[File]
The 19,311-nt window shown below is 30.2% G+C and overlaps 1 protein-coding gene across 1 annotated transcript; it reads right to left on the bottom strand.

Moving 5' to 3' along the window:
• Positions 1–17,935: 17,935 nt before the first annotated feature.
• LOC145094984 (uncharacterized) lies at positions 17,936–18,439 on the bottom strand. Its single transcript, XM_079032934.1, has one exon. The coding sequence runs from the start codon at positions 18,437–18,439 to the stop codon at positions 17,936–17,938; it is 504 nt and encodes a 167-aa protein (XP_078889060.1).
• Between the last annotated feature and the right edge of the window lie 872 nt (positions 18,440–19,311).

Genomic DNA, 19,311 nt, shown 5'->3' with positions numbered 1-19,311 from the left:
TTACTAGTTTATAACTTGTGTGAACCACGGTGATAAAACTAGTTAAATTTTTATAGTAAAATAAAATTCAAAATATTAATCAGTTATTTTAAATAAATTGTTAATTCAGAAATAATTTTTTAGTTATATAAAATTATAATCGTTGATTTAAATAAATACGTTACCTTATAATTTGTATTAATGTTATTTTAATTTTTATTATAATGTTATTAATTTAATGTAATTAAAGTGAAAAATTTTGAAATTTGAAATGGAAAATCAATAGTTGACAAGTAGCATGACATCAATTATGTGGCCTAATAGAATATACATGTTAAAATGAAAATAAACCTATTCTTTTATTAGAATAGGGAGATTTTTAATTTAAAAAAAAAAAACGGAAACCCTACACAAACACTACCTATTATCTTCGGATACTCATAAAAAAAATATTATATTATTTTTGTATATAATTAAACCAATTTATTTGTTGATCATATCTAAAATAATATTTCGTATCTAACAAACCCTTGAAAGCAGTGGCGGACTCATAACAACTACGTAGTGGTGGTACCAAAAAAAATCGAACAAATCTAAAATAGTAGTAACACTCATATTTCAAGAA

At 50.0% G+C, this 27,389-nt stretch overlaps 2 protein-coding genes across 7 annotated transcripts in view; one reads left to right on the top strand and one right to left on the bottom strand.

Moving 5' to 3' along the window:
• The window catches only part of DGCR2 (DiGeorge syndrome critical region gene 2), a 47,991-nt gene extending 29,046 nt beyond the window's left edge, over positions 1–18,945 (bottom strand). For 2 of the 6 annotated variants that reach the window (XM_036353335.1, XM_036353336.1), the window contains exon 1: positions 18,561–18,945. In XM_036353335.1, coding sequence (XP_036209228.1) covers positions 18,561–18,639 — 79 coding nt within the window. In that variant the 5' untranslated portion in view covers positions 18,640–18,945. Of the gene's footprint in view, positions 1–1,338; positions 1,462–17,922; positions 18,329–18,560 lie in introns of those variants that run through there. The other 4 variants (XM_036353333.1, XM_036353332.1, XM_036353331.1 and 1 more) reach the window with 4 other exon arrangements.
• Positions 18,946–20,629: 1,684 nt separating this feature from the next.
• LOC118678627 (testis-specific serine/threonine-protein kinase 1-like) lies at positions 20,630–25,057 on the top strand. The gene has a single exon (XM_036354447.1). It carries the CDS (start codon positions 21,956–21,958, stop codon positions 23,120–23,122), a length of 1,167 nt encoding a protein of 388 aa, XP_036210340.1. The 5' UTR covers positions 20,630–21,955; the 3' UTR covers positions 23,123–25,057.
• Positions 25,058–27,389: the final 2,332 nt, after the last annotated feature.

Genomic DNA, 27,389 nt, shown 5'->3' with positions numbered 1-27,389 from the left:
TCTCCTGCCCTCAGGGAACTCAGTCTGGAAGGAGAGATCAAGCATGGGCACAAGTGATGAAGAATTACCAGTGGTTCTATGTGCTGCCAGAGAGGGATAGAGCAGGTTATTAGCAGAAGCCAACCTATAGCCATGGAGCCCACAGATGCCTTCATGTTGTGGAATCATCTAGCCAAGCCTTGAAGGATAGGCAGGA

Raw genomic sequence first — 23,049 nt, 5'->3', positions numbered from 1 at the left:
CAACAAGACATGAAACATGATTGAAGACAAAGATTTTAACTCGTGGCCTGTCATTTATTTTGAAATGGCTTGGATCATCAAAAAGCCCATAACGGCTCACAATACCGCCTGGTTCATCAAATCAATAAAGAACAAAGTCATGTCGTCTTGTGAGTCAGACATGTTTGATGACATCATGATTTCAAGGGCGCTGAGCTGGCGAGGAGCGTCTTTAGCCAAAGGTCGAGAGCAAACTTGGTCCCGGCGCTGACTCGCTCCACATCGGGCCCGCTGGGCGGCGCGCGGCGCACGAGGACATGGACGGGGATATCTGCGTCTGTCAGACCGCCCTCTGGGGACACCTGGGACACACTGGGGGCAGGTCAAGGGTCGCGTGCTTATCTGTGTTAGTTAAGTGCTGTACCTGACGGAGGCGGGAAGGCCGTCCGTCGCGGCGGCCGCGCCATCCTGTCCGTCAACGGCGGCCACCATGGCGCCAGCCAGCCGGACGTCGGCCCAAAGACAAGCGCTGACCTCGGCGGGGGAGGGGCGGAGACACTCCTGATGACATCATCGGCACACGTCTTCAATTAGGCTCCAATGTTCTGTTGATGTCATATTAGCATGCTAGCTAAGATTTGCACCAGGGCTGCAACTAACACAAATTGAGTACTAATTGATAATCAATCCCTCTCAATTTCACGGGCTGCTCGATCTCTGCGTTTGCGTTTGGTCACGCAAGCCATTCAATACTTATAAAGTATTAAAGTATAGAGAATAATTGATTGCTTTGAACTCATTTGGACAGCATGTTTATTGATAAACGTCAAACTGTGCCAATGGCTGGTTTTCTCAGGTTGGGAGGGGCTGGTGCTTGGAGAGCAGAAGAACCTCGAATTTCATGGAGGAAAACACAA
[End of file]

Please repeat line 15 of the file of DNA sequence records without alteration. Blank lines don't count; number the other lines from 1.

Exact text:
TCTCCTGCCCTCAGGGAACTCAGTCTGGAAGGAGAGATCAAGCATGGGCACAAGTGATGAAGAATTACCAGTGGTTCTATGTGCTGCCAGAGAGGGATAGAGCAGGTTATTAGCAGAAGCCAACCTATAGCCATGGAGCCCACAGATGCCTTCATGTTGTGGAATCATCTAGCCAAGCCTTGAAGGATAGGCAGGA